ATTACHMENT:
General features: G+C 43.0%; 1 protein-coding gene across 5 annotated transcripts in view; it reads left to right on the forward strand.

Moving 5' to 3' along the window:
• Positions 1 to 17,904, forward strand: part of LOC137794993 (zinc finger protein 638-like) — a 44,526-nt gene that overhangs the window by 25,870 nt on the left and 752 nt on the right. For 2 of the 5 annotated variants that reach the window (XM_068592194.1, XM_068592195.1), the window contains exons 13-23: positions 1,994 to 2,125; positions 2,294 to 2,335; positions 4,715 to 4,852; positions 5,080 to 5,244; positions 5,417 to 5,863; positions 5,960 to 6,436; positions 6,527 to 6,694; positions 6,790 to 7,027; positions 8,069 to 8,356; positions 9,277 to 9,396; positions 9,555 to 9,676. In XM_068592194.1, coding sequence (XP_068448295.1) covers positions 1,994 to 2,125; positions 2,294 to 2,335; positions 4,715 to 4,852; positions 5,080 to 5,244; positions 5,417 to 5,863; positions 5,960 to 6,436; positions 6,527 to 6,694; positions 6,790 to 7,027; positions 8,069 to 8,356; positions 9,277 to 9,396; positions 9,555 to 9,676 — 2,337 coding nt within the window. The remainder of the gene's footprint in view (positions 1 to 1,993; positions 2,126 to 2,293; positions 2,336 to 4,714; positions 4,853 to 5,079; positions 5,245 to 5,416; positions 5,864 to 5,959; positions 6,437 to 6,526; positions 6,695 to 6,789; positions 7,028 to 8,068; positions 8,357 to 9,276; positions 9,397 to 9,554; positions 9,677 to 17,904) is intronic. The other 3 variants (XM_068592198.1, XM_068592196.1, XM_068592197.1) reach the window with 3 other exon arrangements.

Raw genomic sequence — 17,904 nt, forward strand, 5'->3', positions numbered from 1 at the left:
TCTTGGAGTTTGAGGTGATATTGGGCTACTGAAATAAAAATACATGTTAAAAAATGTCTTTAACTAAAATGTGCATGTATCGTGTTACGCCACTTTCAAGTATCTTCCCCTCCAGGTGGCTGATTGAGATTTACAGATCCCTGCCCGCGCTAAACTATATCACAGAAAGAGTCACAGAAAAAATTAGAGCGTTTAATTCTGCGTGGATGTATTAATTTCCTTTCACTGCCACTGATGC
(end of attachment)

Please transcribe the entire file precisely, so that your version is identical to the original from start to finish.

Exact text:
General features: G+C 43.0%; 1 protein-coding gene across 5 annotated transcripts in view; it reads left to right on the forward strand.

Moving 5' to 3' along the window:
• Positions 1 to 17,904, forward strand: part of LOC137794993 (zinc finger protein 638-like) — a 44,526-nt gene that overhangs the window by 25,870 nt on the left and 752 nt on the right. For 2 of the 5 annotated variants that reach the window (XM_068592194.1, XM_068592195.1), the window contains exons 13-23: positions 1,994 to 2,125; positions 2,294 to 2,335; positions 4,715 to 4,852; positions 5,080 to 5,244; positions 5,417 to 5,863; positions 5,960 to 6,436; positions 6,527 to 6,694; positions 6,790 to 7,027; positions 8,069 to 8,356; positions 9,277 to 9,396; positions 9,555 to 9,676. In XM_068592194.1, coding sequence (XP_068448295.1) covers positions 1,994 to 2,125; positions 2,294 to 2,335; positions 4,715 to 4,852; positions 5,080 to 5,244; positions 5,417 to 5,863; positions 5,960 to 6,436; positions 6,527 to 6,694; positions 6,790 to 7,027; positions 8,069 to 8,356; positions 9,277 to 9,396; positions 9,555 to 9,676 — 2,337 coding nt within the window. The remainder of the gene's footprint in view (positions 1 to 1,993; positions 2,126 to 2,293; positions 2,336 to 4,714; positions 4,853 to 5,079; positions 5,245 to 5,416; positions 5,864 to 5,959; positions 6,437 to 6,526; positions 6,695 to 6,789; positions 7,028 to 8,068; positions 8,357 to 9,276; positions 9,397 to 9,554; positions 9,677 to 17,904) is intronic. The other 3 variants (XM_068592198.1, XM_068592196.1, XM_068592197.1) reach the window with 3 other exon arrangements.

Raw genomic sequence — 17,904 nt, forward strand, 5'->3', positions numbered from 1 at the left:
TCTTGGAGTTTGAGGTGATATTGGGCTACTGAAATAAAAATACATGTTAAAAAATGTCTTTAACTAAAATGTGCATGTATCGTGTTACGCCACTTTCAAGTATCTTCCCCTCCAGGTGGCTGATTGAGATTTACAGATCCCTGCCCGCGCTAAACTATATCACAGAAAGAGTCACAGAAAAAATTAGAGCGTTTAATTCTGCGTGGATGTATTAATTTCCTTTCACTGCCACTGATGC